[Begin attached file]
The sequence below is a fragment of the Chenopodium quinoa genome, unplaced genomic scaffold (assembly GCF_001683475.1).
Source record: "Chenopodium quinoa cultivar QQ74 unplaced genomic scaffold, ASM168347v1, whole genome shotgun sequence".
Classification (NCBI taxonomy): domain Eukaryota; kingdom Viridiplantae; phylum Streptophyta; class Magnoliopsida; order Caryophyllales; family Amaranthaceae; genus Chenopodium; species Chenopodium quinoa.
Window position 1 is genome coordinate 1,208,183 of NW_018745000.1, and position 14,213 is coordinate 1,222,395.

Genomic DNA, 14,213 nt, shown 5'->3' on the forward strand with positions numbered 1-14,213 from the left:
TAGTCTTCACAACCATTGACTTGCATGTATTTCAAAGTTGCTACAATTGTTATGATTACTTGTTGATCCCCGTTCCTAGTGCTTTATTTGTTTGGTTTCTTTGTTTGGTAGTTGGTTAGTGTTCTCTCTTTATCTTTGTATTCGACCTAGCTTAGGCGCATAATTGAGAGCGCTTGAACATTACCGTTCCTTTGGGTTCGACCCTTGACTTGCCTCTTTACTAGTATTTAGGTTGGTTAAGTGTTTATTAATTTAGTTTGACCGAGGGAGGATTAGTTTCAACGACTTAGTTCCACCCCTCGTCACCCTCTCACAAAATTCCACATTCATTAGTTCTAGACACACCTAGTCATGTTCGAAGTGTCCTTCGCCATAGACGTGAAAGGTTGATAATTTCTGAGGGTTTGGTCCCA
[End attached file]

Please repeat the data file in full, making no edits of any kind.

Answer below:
The sequence below is a fragment of the Chenopodium quinoa genome, unplaced genomic scaffold (assembly GCF_001683475.1).
Source record: "Chenopodium quinoa cultivar QQ74 unplaced genomic scaffold, ASM168347v1, whole genome shotgun sequence".
Classification (NCBI taxonomy): domain Eukaryota; kingdom Viridiplantae; phylum Streptophyta; class Magnoliopsida; order Caryophyllales; family Amaranthaceae; genus Chenopodium; species Chenopodium quinoa.
Window position 1 is genome coordinate 1,208,183 of NW_018745000.1, and position 14,213 is coordinate 1,222,395.

Genomic DNA, 14,213 nt, shown 5'->3' on the forward strand with positions numbered 1-14,213 from the left:
TAGTCTTCACAACCATTGACTTGCATGTATTTCAAAGTTGCTACAATTGTTATGATTACTTGTTGATCCCCGTTCCTAGTGCTTTATTTGTTTGGTTTCTTTGTTTGGTAGTTGGTTAGTGTTCTCTCTTTATCTTTGTATTCGACCTAGCTTAGGCGCATAATTGAGAGCGCTTGAACATTACCGTTCCTTTGGGTTCGACCCTTGACTTGCCTCTTTACTAGTATTTAGGTTGGTTAAGTGTTTATTAATTTAGTTTGACCGAGGGAGGATTAGTTTCAACGACTTAGTTCCACCCCTCGTCACCCTCTCACAAAATTCCACATTCATTAGTTCTAGACACACCTAGTCATGTTCGAAGTGTCCTTCGCCATAGACGTGAAAGGTTGATAATTTCTGAGGGTTTGGTCCCA